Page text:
Letting corporate polluters off the hook is a losing game for Montana
An X-ray of 61-year-old male who worked in the shipbuilding industry for many decades with abestosis. (Photo contributed by Dr. Mark Wick | CC-BY-SA 2.0)
It’s no secret that Montana has suffered long-term human health and environmental damages from a variety of industries including mining, smelting, manufacturing and processing. We have the largest Superfund site in the nation — the Upper Clark Fork Complex — which is nothing to brag about. From killing hundreds of Montanans with asbestosis in Libby’s W.R. Grace operations to wiping out 100 miles of the headwaters of the Columbia River, the evidence is incontrovertible that we have been and continue to be far too lax in holding corporations responsible for their pollution.
Unfortunately, our new Republican governor and administration are again short-changing pollution cleanup operations — and the outcome will ensure we get to live with and pay for these bad decisions for generations to come.
The poster child for the problem is Butte and Anaconda, where “consent decrees” were negotiated behind closed doors on how much it was going to cost to clean up the vast environmental destruction left by a century of mining and smelting.
Despite the fact that Montana’s Constitution guarantees us a right to a “clean and healthful environment,” neither citizens nor the press were allowed to participate or observe the “deals” that determined how much money ARCO-BP would have to pay for remediation of the problems the mega-corporation inherited when it purchased the Anaconda Co. in the mid-’70s.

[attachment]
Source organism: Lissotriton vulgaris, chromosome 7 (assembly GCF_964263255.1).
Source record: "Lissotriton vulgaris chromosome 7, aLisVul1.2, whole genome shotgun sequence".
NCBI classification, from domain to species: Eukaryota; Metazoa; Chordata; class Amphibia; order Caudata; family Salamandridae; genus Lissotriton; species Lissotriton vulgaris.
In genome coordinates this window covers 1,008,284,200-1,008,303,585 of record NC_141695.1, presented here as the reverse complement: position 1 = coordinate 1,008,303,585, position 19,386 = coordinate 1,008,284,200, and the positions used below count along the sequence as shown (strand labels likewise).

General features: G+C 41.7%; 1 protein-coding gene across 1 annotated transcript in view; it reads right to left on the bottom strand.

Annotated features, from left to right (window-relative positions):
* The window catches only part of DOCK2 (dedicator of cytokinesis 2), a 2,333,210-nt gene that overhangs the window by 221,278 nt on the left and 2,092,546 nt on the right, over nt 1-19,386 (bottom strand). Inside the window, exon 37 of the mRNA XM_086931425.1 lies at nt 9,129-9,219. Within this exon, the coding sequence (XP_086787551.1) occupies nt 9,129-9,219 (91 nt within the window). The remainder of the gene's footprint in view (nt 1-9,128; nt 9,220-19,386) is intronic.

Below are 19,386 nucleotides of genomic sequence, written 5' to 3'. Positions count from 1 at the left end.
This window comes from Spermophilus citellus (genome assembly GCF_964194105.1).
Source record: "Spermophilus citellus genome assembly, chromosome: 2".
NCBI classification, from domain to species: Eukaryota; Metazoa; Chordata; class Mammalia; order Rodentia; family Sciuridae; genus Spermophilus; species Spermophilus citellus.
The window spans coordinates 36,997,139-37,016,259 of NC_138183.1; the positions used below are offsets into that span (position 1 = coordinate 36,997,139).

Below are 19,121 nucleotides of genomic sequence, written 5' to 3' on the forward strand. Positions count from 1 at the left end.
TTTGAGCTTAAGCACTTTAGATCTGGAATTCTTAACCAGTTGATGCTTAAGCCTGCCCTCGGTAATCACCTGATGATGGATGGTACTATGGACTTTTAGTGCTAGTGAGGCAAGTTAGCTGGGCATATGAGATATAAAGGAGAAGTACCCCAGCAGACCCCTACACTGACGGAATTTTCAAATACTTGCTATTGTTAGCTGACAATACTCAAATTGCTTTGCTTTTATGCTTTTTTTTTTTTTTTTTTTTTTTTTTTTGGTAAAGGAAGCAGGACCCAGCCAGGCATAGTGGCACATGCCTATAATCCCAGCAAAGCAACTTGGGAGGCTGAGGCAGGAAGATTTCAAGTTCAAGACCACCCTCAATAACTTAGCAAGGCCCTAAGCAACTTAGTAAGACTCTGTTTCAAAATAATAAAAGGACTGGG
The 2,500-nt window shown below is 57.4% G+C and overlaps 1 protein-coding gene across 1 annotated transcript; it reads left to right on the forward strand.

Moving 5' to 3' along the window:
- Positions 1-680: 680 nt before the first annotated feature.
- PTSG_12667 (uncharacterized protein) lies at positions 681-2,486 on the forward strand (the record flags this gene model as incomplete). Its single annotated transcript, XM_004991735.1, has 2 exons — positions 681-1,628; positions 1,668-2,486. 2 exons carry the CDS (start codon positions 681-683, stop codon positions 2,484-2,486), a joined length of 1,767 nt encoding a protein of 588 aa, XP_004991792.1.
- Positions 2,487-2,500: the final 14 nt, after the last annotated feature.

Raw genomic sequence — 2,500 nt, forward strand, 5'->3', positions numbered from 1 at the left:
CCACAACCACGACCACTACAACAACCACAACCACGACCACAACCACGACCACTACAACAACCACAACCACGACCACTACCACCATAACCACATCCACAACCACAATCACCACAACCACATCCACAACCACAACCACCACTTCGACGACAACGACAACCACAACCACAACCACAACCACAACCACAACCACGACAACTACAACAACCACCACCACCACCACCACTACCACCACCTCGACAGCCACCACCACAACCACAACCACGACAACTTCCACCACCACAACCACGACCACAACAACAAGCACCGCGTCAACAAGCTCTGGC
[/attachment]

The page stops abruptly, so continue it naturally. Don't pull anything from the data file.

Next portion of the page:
But it doesn’t work out so fine for Montana’s citizens. After 40 years of supposedly “cleaning up” Butte and Anaconda, the Berkeley Pit is still the largest pool of highly toxic water on the planet, a giant mountain of black slag still welcomes people to Anaconda, the Montana Pole plant is still leaking dioxin and pentachlorophenol, and the Upper Clark Fork has some of the lowest trout numbers in decades — the opposite of what the cleanup was supposed to accomplish.
Moreover, the 50 billion gallons of toxic water in the pit will require “treatment in perpetuity” — which is a very long time indeed. “Treatment in perpetuity” is also required for the Golden Sunlight, Zortmann-Landusky and Basin mines, to name a few — and it’s painfully obvious Montanans are going to be trying to mitigate pollution impacts far into the future. And in every case, the “settlements” fall far short of meeting the eventual costs.
Yet, despite the evidence that Montana’s industrial pollution sites have been routinely underfunded in settlements, the Gianforte administration recently “settled” with Colstrip’s out-of-state owners to reduce their previous $285 million reclamation bond by a whopping $120 million.
It’s no surprise Montanans are up in arms at yet another dereliction of constitutional duty by our elected officials — and yet another “sweetheart deal” cut with corporate polluters behind closed doors. The old adage says “the once burnt child fears the fire” — but when it comes to letting corporate polluters off the hook cheap, it looks like Montanans are going to get burned yet again.
George Ochenski writes from Helena.
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